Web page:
20 years after ordering NH-90 military helicopters, Norway’s military is bursting with collar delays and shortages. They cancel the order, return the helicopters that have been delivered so far and demand the equivalent of almost half a billion euros in repayment.

In justification, the Norwegian military issued a damning certificate to the helicopter and its manufacturer. The military has regrettably concluded that no matter how many hours the technicians work, how many parts are ordered or how much money is invested, the helicopters “will never be able to meet the demands of the Norwegian Armed Forces”. The contract with the manufacturer consortium NHI (Nato Helicopter Industries) will therefore be canceled completely and the flights will be discontinued.

For the NHI manufacturer alliance with Airbus at the top with a 62.5 percent share and Leonardo (Italy) with a 32 percent share and Fokker (Netherlands) it is another low blow and image damage. Australia had already announced in December 2021 that it wanted to do without the model in the future because the operating costs were too high and the availability too low. The performance of the model is a “constant problem,” it said.

Australia wants to buy the US model Black Hawk instead. Other user states have also complained about defects in the military helicopter, which is almost 20 meters long and weighs around ten tons. The Netherlands, for example, reported corrosion problems on their models. Apparently Belgium also wants to do without the model.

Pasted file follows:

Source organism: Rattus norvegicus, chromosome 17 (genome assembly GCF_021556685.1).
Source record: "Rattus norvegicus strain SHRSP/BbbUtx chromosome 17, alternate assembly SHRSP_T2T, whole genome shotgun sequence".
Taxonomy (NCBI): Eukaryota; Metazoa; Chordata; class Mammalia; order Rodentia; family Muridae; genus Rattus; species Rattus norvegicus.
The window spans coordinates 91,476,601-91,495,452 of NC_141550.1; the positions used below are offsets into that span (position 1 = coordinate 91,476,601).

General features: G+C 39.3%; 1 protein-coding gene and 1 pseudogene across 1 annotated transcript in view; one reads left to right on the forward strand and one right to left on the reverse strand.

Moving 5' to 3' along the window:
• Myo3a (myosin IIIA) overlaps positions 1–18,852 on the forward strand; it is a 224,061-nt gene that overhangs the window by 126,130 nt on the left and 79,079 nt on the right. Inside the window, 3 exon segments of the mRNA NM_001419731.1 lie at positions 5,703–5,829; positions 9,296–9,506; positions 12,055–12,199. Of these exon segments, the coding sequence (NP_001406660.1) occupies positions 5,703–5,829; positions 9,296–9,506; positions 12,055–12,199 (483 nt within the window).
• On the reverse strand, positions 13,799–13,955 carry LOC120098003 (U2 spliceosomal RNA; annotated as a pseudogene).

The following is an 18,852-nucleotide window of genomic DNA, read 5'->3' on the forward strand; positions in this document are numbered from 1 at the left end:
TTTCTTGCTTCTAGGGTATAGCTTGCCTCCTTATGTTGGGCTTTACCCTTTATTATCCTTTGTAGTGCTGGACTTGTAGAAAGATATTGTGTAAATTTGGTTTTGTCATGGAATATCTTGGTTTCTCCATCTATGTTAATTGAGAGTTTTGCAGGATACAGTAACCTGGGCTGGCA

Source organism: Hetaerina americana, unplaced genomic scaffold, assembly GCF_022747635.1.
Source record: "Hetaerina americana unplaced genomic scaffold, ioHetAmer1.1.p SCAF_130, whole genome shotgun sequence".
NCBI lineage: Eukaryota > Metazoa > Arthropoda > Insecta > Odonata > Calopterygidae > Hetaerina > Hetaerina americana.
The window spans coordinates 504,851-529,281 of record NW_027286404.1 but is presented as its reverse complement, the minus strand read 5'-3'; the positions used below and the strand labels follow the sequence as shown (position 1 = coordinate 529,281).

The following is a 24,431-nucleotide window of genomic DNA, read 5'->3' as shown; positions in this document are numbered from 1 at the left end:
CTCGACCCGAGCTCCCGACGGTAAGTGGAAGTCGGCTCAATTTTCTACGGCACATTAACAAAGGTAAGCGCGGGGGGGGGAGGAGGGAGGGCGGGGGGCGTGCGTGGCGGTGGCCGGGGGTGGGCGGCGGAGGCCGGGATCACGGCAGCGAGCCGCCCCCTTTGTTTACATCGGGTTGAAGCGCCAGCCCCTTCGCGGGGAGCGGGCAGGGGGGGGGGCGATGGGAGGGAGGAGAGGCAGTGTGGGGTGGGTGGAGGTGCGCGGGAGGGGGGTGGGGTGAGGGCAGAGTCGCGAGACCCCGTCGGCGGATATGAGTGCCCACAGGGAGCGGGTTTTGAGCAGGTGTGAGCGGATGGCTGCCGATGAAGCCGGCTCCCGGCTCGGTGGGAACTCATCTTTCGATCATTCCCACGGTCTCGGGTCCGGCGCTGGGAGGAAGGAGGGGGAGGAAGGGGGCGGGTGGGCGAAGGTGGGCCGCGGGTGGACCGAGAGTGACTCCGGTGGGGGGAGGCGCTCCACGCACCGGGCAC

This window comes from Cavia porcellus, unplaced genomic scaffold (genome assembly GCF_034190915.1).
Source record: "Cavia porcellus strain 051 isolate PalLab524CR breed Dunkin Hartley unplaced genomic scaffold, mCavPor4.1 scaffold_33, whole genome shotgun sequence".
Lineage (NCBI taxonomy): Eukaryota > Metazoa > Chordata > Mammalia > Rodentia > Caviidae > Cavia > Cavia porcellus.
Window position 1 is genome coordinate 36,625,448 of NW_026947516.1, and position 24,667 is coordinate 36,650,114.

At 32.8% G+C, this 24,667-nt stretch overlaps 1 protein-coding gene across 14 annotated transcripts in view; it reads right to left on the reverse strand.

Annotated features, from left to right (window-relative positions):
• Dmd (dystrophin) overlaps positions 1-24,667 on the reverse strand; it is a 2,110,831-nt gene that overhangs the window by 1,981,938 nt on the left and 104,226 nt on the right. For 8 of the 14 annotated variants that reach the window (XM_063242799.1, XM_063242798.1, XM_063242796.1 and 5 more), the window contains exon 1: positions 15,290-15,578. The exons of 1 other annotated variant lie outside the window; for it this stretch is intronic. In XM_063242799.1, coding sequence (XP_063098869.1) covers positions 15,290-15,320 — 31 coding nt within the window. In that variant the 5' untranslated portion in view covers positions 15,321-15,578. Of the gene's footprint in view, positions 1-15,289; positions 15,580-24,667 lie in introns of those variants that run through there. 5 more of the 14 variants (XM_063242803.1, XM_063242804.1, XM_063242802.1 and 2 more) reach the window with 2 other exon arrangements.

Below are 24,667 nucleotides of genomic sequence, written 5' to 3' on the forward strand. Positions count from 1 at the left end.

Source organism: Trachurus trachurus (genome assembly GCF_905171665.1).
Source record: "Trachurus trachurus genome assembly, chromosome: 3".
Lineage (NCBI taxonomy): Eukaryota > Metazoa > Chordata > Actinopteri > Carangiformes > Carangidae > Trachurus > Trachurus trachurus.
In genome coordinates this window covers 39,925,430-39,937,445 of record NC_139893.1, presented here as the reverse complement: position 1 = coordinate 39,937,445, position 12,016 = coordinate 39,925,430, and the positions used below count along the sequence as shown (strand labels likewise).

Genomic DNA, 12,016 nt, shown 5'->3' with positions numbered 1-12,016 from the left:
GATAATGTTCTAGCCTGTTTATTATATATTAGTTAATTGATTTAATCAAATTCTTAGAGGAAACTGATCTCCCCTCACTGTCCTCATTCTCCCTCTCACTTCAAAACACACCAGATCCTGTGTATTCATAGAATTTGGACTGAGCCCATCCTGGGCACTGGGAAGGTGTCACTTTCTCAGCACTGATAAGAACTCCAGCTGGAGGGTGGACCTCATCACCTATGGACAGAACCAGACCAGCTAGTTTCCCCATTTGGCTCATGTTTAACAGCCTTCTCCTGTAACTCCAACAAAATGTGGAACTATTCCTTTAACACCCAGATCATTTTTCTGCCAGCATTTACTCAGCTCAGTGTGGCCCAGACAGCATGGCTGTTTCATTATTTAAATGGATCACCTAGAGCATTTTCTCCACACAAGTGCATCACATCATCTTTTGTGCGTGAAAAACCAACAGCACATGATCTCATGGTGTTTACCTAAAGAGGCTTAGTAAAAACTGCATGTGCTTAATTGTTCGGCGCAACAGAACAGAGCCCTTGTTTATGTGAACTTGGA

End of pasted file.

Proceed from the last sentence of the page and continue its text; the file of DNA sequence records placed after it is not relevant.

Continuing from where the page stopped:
Whether Norway’s particularly abrupt exit from the NH-90 program will ultimately end up in court remains to be seen. In a first statement, the NHI consortium expresses disappointment about the decision from Oslo and then rejects the allegations. “NH Industries considers this termination legally unfounded.”

Thirteen of fourteen helicopters have been delivered and the fourteenth is ready for acceptance, the industry said. But Norway’s military argues differently. It is criticized that after the order signed in 2001, a total of 14 copies for the coast guard and anti-submarine warfare were to be delivered by 2008. But to date, only eight models are available in fully operational condition.

The helicopter is also one of the problem models in the Bundeswehr. According to an overview of the large equipment presented at the end of 2021, only 19 percent of the Bundeswehr variant NH-90 NTH Sea Lion are operational.

The military industry blog augengeradeaus.net reports that the Navy recently refused to accept the 15th newly delivered machine because not only the radar showed errors, but above all the fuel smell in the cabin indicated possible leaks. A special service contract was even signed with the industry in May to eliminate supply bottlenecks in the Bundeswehr for the model and to reduce long maintenance times.

The Bundeswehr uses the helicopter in two versions for the army and navy: as a transport helicopter and as a NATO frigate helicopter, also for search and rescue operations. The Bundeswehr wants to present an NH-90 model at the upcoming Berlin Air Show (ILA) (June 22 to 26).

Industry experts see one reason for the NH-90 debacle in the great complexity of the various fields of application of the helicopter. The industrial structures with the ramified manufacturer consortium would not contribute to a quick solution to the problem either.

After the announced end of the European NH-90 helicopter, Norway is now looking for an alternative model. That could come from the US.

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